Jineigu, commander's tools

05 June 2019

The various implements used by samurai commanders to signal orders on the battlefield or to direct troop movements were referred to as jineigu. Among them, the gunbai uchiwa, a fixed fan, was the equipment that was used by generals and daimyō and hence became a symbol of power. Oldest gunbai are rather simple, while during the Edo period they were often decorated in golden lacquer and became true jewels.

A similar tool, originally used by samurai to control the troops, is the saihai, a sceptre with hanging paper strips or fur, inspired by the design of buddhist monks' staff.
The saihai's final can be in different materials; sometimes is applied directly to the stick while some other time it hangs to a small rope.
A different kind of accessories is the gunsen, the typical Japanese fan. Folding military fans were used by samurai while camp during wartime. They usually have eight or sixteen tines, with a broader tine on either end. While their original function was straightforward - to cool the user in hot weather - folding fans were used for military purposes beginning in ancient times. During the Muromachi period (1392-1573), with the increasing organization of military rituals, folding fans become essential to various ceremonies. The gunsen served  as a handheld tray for the presentation of gifts; a samurai might wave his fan to pacify evil spirits on the way to or form the battle-front; and the fan featured in a general’s inspection of the decapitated head of an enemy. Such an inspection might be carried out as follows. First the general would sit on a folding stool (shōgi) a gunsen in his right hand. An officer would hand a bow to the general, who would tuck his fan into his belt; take the bow on his left hand; stand it on end; and use it to stand up. He would conduct the actual inspection of the served head standing at some distance from the stool. After the inspection , he would return to his seat, sit down return the bow to the officer, and then open the fan completely and fan vigorously three times with his left hand. Finally he would close the fan and return it to his right hand, thus concluding the decapitation inspection ceremony. Gunsens were generally decorated with a design of sun and moon.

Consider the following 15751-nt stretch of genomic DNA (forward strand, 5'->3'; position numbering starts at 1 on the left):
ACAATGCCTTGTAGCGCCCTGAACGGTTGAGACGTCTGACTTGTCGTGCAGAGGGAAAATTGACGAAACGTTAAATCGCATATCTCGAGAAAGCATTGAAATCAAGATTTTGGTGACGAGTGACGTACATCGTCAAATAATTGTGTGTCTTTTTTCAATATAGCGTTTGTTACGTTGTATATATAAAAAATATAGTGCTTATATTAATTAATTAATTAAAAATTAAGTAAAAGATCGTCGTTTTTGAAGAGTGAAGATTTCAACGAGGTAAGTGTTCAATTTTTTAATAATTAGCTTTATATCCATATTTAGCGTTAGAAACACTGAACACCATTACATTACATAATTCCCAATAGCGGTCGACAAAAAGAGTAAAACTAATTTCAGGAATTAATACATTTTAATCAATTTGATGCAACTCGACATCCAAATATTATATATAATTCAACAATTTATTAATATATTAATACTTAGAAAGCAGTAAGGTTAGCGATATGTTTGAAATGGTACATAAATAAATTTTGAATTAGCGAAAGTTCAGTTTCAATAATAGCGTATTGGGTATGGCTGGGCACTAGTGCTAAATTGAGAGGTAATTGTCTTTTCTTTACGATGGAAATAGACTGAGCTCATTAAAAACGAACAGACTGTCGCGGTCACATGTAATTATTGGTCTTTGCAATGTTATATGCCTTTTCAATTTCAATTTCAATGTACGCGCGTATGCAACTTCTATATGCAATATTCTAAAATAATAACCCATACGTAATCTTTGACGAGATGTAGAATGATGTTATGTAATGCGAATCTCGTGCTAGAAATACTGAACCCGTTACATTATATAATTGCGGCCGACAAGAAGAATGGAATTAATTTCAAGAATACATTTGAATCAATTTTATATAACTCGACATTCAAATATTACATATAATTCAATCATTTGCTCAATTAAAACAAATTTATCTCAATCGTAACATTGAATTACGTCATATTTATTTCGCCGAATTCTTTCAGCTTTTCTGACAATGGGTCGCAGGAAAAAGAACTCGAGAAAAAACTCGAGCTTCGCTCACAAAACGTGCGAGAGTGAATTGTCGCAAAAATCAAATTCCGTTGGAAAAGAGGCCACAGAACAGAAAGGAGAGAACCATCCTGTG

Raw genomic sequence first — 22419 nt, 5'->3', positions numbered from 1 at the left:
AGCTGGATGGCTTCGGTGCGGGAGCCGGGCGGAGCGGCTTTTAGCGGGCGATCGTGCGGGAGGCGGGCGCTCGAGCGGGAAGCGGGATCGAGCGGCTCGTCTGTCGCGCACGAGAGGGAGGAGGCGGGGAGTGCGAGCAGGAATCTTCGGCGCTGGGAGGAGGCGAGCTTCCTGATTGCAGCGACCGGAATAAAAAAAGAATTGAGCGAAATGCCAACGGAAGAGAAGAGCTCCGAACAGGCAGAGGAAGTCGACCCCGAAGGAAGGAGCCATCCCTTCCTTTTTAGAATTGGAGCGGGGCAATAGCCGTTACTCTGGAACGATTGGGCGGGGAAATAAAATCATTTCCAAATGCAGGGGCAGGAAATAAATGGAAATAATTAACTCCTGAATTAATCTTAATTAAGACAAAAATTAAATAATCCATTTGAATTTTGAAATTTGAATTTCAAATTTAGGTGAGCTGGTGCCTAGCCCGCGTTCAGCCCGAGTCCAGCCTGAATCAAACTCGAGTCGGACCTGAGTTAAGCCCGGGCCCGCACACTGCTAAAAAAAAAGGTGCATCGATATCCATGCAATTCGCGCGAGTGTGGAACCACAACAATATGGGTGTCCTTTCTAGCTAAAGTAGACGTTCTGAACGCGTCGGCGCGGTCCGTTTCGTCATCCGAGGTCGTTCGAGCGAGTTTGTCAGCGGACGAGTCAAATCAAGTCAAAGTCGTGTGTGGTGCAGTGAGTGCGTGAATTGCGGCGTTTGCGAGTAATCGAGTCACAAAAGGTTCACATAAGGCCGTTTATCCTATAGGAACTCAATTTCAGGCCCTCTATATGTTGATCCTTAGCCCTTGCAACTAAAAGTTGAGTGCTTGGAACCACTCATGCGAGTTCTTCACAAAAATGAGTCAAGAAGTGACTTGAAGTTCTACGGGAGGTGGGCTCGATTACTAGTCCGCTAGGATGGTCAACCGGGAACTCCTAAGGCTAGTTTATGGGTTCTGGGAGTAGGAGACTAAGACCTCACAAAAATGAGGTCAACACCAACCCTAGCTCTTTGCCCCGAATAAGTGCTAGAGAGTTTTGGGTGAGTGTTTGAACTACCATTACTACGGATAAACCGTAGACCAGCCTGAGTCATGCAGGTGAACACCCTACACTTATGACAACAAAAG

A variation of gunsen was made with an iron structure. These weapons, called tessen, literally meaning "iron fan," were constructed of either an actual folding fan with metal ribs or a non-folding solid bar of either iron or wood and shaped like a folded fan. During the Edo Period, the tessen was often considered a common self-defense weapon for extraordinary situations. There were many situations in which a samurai would not have access to his sword. For example, if visiting another person's home, especially one belonging to a superior, a warrior was generally required to leave one or both swords with an attendant at the door. To prevent violence, obvious weapons such as swords, daggers, and spears were also strictly prohibited within the small confines of the pleasure districts such as Yoshiwara in Edo. A tessen, though, was acceptable in any situation, thus leaving the samurai always armed with at least one very effective defensive weapon.




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